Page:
While on this topic, RT recommends reading up on the abortive Indian state of Sequoyah, which was located in present-day Oklahoma.
On the health front, the Navajo, like other Indian tribes, continue to struggle with the devastating health and social effects of alcoholism (and this in spite of long-standing ban on alcohol sales in the NR). Diabetes is another major health concern, as are suicide and deaths from pneumonia, tuberculosis, and influenza. Homicide and suicide rates are significantly higher than in the United States as a whole.
OK, so what about the positive side of the ledger? What has been getting better on the NR?
1) RT will start by pointing the reader to the Navajo Times web site, a professional and informative resource.
2) Next, RT recommends visiting the Bureau of Indian Affairs’ Indian Housing Improvement Program page. In existence since 1921, HIP is intended to work in conjunction with other federal housing programs, and targets Indian homelessness and substandard housing. RT can only ask: Shouldn’t this program be duplicated in other impoverished areas, starting with Appalachia?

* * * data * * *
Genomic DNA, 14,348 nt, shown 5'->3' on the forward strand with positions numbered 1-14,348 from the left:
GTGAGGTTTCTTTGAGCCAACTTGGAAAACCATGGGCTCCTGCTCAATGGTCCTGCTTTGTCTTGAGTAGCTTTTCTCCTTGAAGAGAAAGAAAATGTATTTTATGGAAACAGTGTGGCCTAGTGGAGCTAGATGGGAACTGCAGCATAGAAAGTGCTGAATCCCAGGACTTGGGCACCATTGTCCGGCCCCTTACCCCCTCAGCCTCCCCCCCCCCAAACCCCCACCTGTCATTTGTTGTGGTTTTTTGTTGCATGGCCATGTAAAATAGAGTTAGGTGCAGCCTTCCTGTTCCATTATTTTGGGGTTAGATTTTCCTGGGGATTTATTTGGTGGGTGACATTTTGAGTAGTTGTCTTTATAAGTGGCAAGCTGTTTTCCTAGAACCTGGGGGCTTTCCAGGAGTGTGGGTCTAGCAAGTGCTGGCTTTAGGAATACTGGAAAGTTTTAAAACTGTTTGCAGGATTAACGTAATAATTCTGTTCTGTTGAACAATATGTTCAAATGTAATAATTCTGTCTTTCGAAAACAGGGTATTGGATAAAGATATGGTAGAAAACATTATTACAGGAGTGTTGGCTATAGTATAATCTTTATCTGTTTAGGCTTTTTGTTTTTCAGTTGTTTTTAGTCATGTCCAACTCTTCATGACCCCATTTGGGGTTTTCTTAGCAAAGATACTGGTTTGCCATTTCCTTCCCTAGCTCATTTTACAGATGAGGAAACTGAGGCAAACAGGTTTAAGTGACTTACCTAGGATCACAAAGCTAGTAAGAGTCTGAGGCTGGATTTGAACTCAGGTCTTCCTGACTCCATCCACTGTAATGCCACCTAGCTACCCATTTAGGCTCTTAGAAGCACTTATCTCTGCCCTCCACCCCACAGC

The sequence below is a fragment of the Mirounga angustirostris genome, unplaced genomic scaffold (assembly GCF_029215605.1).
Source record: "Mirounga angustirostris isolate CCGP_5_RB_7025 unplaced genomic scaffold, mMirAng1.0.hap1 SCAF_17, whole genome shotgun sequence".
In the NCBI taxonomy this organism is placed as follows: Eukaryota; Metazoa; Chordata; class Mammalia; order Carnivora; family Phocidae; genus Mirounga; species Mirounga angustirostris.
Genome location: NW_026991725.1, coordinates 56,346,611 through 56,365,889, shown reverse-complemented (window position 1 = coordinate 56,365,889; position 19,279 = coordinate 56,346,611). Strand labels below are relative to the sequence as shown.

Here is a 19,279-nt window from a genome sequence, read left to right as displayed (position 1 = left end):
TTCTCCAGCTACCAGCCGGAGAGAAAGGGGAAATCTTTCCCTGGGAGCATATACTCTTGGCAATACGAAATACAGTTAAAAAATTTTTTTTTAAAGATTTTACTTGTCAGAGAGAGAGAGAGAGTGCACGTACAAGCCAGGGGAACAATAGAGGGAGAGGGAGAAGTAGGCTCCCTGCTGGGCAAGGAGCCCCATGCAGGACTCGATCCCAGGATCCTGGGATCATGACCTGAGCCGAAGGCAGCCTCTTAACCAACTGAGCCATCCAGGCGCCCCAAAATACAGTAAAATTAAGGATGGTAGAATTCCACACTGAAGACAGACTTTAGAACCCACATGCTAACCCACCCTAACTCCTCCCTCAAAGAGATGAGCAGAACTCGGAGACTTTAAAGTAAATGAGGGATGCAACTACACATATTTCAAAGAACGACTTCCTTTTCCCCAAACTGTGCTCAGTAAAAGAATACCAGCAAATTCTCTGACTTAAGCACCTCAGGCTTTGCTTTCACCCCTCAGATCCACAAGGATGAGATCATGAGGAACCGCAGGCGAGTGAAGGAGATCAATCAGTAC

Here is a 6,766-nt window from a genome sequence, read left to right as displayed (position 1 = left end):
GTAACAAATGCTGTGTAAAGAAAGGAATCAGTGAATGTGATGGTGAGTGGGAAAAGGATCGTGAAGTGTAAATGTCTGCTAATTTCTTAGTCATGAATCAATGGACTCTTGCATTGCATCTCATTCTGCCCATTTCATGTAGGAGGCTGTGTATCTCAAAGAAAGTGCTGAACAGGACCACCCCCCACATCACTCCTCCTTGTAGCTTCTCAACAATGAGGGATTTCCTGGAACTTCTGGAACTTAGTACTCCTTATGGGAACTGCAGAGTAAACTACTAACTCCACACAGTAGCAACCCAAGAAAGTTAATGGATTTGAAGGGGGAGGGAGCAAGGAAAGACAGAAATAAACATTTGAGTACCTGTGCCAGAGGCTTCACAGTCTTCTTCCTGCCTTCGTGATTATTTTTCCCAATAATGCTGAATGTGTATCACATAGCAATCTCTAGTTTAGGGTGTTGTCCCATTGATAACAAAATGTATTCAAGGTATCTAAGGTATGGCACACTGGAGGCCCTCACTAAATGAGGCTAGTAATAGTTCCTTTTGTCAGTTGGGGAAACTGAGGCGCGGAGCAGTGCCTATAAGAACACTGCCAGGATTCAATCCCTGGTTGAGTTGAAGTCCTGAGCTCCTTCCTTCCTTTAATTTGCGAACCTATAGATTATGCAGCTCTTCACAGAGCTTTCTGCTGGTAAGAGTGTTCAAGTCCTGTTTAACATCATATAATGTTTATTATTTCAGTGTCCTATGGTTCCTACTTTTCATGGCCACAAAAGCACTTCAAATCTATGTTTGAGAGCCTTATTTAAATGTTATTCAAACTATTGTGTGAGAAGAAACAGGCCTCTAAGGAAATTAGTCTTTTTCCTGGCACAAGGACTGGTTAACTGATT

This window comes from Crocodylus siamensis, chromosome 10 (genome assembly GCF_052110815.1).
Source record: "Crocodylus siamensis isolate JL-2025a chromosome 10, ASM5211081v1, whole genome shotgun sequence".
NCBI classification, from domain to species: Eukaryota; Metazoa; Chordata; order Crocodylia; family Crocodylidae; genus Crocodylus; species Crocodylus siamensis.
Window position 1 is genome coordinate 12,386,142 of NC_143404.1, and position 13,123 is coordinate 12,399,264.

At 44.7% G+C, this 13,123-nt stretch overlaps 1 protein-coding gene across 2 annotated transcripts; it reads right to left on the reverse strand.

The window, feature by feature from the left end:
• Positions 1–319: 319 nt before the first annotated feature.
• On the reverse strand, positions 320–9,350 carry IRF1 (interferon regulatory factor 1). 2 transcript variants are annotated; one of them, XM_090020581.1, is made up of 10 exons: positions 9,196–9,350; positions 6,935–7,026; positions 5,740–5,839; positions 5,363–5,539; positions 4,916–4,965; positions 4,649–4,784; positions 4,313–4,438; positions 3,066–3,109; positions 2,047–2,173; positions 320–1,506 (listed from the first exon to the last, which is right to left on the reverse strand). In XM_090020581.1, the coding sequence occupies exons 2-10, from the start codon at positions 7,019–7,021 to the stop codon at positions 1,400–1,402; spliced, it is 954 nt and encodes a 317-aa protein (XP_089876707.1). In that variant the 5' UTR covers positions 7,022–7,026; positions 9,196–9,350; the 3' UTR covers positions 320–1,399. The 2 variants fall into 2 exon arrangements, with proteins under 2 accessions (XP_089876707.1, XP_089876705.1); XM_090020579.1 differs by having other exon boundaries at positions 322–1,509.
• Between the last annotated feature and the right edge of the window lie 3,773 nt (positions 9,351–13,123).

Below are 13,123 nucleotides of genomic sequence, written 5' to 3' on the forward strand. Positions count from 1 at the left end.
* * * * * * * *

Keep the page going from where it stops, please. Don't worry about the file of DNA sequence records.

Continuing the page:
3) Indian education has become a priority. Created in 2011 by executive order, the White House Initiative on American Indian and Alaska Native Education aims to close the gap between Indian and statewide scores on academic achievement tests.
4) Education in Diné (the Navajo language) is getting better. Check out the Navajo Nation Department of Diné Education. Over 150 public, private and Bureau of Indian Affairs schools serve Navajo students from kindergarten through high school. Diné College, established in 1968 as the first Indian Community College, has an enrollment of 1,830 students.
5) RT has learned of one Diné citizen who is an Arizona state senator. RT’s rapid inventory of information on the net indicates that at least five American Indians have been elected a U.S. Senator, and another eight, U.S. representatives, one of whom served five terms in the House.
There is more, much more, to be learned about the status of American Indians. The questions surrounding these nations-within-a-nation are nothing if not complex. So doubtless RT will be revisiting this important topic. (And the Dragons of Grammar have expressed an interest in learning Diné!).
RT recommends that readers check out the federal government’s Bureau of Indian Affairs web site. This agency of the Department of the Interior has been charged with overseeing federal-Indian nation relations since 1824.